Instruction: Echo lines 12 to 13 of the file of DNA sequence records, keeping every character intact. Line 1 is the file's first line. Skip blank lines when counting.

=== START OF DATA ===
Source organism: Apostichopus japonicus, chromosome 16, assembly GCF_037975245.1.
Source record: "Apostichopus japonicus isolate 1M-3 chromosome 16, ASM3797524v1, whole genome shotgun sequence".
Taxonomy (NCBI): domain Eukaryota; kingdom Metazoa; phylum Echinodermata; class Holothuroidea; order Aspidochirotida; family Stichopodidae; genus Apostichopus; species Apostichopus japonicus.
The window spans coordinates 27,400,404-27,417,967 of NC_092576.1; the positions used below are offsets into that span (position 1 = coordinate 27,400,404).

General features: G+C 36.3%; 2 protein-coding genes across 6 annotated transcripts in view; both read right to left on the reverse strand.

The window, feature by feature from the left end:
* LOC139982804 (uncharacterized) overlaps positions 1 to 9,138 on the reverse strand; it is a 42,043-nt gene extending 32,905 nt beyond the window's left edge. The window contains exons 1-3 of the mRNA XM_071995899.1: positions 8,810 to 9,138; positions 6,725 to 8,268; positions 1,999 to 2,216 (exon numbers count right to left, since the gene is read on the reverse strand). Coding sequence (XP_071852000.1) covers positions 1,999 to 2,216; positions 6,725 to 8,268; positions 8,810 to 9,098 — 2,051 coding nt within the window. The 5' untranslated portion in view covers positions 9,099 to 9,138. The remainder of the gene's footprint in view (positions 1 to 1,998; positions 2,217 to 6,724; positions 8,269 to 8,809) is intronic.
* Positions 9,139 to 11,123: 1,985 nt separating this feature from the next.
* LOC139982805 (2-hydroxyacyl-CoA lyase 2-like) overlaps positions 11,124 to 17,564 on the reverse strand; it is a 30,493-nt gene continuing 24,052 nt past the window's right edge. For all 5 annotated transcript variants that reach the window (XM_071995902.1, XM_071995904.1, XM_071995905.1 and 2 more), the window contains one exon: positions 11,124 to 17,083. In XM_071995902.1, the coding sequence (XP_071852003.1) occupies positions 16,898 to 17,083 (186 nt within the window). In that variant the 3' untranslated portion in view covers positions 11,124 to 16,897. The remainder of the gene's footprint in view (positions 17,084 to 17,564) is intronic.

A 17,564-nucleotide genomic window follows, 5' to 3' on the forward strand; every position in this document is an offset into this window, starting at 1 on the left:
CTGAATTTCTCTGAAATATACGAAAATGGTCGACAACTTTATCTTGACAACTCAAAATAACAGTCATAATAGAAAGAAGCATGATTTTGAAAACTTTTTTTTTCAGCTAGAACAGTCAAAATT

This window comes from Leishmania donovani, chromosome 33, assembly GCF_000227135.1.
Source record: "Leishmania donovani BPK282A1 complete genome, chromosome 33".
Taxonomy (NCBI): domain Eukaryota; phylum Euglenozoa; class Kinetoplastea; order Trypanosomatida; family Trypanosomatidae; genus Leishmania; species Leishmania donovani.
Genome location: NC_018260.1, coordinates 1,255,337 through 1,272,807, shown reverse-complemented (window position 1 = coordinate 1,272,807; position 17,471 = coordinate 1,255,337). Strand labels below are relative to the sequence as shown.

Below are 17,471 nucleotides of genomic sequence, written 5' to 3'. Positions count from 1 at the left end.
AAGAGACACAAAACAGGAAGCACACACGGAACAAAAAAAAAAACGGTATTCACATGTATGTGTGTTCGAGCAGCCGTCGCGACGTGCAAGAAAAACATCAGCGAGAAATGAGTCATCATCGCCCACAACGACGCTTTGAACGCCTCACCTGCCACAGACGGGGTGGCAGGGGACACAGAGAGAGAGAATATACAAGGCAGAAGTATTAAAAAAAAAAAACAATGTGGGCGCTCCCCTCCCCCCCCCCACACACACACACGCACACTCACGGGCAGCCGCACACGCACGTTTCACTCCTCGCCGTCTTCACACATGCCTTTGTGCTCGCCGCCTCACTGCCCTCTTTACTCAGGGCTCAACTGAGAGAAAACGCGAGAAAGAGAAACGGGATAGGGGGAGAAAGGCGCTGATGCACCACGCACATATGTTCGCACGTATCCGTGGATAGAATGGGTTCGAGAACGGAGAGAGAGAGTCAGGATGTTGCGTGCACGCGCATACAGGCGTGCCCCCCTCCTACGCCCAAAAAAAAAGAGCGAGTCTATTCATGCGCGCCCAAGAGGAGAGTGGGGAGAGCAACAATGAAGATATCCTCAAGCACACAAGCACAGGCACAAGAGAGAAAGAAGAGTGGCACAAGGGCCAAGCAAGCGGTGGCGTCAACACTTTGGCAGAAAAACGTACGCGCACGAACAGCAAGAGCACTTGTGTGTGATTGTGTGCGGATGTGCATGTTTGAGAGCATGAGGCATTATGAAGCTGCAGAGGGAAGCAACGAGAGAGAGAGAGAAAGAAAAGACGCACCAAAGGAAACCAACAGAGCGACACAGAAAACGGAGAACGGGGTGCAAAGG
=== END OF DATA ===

This window comes from Leishmania donovani, chromosome 33, assembly GCF_000227135.1.
Source record: "Leishmania donovani BPK282A1 complete genome, chromosome 33".